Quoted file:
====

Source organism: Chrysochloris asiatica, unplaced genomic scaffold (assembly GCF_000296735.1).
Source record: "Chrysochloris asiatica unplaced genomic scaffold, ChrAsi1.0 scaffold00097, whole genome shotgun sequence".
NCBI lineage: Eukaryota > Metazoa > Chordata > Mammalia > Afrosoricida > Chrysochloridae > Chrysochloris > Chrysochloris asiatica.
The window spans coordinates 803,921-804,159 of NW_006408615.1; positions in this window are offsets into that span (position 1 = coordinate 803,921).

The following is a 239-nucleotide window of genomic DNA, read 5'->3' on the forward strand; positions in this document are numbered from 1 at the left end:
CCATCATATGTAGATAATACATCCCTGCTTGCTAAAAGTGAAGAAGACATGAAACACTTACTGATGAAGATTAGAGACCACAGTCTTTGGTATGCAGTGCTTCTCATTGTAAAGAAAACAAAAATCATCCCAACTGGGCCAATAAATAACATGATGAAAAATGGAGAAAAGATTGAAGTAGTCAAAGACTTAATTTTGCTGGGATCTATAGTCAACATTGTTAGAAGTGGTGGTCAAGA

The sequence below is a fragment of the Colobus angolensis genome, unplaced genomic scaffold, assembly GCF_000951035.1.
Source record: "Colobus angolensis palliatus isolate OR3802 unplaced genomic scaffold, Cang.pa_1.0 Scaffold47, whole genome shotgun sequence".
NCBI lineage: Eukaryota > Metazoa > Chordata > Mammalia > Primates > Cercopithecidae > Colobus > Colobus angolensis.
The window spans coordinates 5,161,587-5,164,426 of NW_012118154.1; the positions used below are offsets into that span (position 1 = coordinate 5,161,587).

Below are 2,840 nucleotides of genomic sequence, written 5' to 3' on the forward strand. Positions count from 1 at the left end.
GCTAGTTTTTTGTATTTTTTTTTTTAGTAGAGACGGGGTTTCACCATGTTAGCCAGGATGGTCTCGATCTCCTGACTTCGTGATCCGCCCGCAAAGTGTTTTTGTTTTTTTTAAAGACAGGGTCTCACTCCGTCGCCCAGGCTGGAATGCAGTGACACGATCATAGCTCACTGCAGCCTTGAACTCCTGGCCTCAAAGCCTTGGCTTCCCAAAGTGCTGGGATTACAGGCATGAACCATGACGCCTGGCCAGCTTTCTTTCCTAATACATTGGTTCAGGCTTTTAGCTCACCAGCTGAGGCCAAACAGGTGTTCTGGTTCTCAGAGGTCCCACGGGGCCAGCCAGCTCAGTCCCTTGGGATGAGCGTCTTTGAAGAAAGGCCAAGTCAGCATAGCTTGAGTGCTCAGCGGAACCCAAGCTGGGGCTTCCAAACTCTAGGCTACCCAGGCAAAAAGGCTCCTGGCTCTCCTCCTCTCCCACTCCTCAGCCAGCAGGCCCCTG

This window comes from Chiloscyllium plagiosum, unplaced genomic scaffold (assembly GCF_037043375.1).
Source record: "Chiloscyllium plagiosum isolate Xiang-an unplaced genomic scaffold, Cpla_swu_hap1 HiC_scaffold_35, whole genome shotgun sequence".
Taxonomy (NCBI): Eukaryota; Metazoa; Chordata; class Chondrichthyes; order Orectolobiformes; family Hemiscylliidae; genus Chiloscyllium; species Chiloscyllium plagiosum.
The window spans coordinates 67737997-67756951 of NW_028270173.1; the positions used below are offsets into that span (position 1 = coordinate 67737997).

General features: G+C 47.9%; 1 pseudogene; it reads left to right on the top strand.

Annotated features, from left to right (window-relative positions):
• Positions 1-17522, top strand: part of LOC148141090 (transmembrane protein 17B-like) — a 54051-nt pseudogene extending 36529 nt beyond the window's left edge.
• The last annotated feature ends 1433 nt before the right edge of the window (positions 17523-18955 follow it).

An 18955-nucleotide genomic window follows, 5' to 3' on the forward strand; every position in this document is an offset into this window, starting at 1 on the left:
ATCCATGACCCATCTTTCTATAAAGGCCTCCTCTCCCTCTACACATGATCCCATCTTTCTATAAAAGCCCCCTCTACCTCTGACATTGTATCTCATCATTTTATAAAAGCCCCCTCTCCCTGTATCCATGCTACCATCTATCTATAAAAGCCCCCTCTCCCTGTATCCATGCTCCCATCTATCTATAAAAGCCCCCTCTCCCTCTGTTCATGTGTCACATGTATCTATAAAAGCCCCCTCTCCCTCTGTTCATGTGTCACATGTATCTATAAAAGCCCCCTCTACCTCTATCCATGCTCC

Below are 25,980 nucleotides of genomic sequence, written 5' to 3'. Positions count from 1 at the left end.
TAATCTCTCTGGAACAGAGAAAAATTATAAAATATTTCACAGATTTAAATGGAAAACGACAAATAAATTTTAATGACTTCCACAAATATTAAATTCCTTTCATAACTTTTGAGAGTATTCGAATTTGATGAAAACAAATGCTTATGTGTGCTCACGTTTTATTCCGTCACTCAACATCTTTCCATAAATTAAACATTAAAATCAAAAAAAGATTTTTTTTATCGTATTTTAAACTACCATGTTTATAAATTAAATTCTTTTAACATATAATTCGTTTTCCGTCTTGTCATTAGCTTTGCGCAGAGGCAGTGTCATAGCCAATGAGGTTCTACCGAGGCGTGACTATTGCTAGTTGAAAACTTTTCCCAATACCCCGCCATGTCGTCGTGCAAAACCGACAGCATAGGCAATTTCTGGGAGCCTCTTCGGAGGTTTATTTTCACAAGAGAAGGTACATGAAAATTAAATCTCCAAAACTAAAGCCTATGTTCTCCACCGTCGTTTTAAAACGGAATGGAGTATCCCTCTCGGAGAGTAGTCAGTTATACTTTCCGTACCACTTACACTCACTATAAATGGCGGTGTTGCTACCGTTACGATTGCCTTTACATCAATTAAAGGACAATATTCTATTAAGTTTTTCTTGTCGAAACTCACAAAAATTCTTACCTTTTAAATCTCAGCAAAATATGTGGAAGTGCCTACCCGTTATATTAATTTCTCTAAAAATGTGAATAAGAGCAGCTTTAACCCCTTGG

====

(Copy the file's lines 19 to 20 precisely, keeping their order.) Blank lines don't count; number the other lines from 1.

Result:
• Positions 1-17522, top strand: part of LOC148141090 (transmembrane protein 17B-like) — a 54051-nt pseudogene extending 36529 nt beyond the window's left edge.
• The last annotated feature ends 1433 nt before the right edge of the window (positions 17523-18955 follow it).